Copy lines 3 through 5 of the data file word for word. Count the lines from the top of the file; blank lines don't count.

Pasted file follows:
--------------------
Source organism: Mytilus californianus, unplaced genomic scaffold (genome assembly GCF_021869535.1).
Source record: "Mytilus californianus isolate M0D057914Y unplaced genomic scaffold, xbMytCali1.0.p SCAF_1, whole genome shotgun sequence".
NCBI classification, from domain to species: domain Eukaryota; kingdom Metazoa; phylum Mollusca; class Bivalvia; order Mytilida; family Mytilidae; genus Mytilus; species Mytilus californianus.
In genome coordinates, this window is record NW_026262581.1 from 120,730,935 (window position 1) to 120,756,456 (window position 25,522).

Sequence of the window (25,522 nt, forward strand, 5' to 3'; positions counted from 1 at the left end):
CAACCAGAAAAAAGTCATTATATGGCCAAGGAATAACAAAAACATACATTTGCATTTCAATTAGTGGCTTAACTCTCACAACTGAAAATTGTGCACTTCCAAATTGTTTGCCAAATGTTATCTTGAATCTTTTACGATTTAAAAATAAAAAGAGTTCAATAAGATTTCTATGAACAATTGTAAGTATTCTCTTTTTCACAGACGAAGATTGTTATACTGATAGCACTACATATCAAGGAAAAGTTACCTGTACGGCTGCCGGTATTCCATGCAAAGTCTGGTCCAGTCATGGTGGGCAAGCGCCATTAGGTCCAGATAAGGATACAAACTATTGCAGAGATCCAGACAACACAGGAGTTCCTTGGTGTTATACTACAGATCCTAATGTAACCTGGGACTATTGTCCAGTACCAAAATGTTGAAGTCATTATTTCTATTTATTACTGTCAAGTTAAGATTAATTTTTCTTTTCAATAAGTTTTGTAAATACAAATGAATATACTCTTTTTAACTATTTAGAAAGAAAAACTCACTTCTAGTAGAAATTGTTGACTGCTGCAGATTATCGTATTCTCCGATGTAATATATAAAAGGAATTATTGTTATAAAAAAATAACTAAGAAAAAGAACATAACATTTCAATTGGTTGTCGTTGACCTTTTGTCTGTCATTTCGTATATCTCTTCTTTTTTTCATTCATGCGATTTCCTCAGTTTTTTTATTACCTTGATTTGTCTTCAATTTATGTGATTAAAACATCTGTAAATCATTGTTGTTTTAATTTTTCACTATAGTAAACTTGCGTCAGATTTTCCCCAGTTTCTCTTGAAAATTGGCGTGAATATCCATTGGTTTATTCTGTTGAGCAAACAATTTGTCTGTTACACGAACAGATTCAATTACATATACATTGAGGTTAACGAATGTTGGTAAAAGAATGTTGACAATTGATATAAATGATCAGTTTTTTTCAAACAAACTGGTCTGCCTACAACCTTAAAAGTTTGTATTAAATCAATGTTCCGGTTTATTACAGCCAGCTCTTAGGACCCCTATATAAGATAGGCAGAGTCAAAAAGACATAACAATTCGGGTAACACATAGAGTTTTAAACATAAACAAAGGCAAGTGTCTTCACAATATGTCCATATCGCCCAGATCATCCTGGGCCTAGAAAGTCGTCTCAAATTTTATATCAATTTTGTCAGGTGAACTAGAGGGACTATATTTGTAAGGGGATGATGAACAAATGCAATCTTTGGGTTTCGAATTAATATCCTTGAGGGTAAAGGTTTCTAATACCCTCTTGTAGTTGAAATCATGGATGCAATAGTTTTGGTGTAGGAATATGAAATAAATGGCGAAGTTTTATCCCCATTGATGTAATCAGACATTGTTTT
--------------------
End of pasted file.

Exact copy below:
NCBI classification, from domain to species: domain Eukaryota; kingdom Metazoa; phylum Mollusca; class Bivalvia; order Mytilida; family Mytilidae; genus Mytilus; species Mytilus californianus.
In genome coordinates, this window is record NW_026262581.1 from 120,730,935 (window position 1) to 120,756,456 (window position 25,522).

Sequence of the window (25,522 nt, forward strand, 5' to 3'; positions counted from 1 at the left end):